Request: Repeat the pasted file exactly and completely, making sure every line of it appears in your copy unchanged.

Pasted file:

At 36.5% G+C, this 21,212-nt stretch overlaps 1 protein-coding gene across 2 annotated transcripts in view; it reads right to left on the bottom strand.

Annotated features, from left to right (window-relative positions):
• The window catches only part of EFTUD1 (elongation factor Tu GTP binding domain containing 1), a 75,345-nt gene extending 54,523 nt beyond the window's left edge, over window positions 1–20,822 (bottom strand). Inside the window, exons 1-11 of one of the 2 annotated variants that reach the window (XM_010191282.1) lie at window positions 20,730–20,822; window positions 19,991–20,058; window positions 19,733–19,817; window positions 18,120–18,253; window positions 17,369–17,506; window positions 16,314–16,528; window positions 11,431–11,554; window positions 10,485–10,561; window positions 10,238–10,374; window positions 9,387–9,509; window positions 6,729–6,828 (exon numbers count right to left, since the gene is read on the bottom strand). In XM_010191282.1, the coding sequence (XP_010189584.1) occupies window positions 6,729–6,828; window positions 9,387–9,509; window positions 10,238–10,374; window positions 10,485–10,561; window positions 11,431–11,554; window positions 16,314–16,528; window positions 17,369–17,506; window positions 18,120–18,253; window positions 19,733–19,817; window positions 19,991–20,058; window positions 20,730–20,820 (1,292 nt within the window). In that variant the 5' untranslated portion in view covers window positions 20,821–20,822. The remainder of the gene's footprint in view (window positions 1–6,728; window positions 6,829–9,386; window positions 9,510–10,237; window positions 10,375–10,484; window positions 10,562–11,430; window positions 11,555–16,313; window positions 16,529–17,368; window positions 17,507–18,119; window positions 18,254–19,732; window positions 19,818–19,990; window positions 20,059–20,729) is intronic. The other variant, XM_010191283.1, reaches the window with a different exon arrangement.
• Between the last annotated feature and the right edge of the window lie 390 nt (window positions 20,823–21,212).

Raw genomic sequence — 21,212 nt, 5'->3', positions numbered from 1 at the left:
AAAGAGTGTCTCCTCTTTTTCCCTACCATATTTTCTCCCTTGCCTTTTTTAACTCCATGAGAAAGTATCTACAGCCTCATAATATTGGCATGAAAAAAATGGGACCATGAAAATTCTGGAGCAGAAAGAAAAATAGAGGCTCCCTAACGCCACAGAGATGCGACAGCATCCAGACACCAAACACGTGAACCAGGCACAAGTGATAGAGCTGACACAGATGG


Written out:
At 36.5% G+C, this 21,212-nt stretch overlaps 1 protein-coding gene across 2 annotated transcripts in view; it reads right to left on the bottom strand.

Annotated features, from left to right (window-relative positions):
• The window catches only part of EFTUD1 (elongation factor Tu GTP binding domain containing 1), a 75,345-nt gene extending 54,523 nt beyond the window's left edge, over window positions 1–20,822 (bottom strand). Inside the window, exons 1-11 of one of the 2 annotated variants that reach the window (XM_010191282.1) lie at window positions 20,730–20,822; window positions 19,991–20,058; window positions 19,733–19,817; window positions 18,120–18,253; window positions 17,369–17,506; window positions 16,314–16,528; window positions 11,431–11,554; window positions 10,485–10,561; window positions 10,238–10,374; window positions 9,387–9,509; window positions 6,729–6,828 (exon numbers count right to left, since the gene is read on the bottom strand). In XM_010191282.1, the coding sequence (XP_010189584.1) occupies window positions 6,729–6,828; window positions 9,387–9,509; window positions 10,238–10,374; window positions 10,485–10,561; window positions 11,431–11,554; window positions 16,314–16,528; window positions 17,369–17,506; window positions 18,120–18,253; window positions 19,733–19,817; window positions 19,991–20,058; window positions 20,730–20,820 (1,292 nt within the window). In that variant the 5' untranslated portion in view covers window positions 20,821–20,822. The remainder of the gene's footprint in view (window positions 1–6,728; window positions 6,829–9,386; window positions 9,510–10,237; window positions 10,375–10,484; window positions 10,562–11,430; window positions 11,555–16,313; window positions 16,529–17,368; window positions 17,507–18,119; window positions 18,254–19,732; window positions 19,818–19,990; window positions 20,059–20,729) is intronic. The other variant, XM_010191283.1, reaches the window with a different exon arrangement.
• Between the last annotated feature and the right edge of the window lie 390 nt (window positions 20,823–21,212).

Raw genomic sequence — 21,212 nt, 5'->3', positions numbered from 1 at the left:
AAAGAGTGTCTCCTCTTTTTCCCTACCATATTTTCTCCCTTGCCTTTTTTAACTCCATGAGAAAGTATCTACAGCCTCATAATATTGGCATGAAAAAAATGGGACCATGAAAATTCTGGAGCAGAAAGAAAAATAGAGGCTCCCTAACGCCACAGAGATGCGACAGCATCCAGACACCAAACACGTGAACCAGGCACAAGTGATAGAGCTGACACAGATGG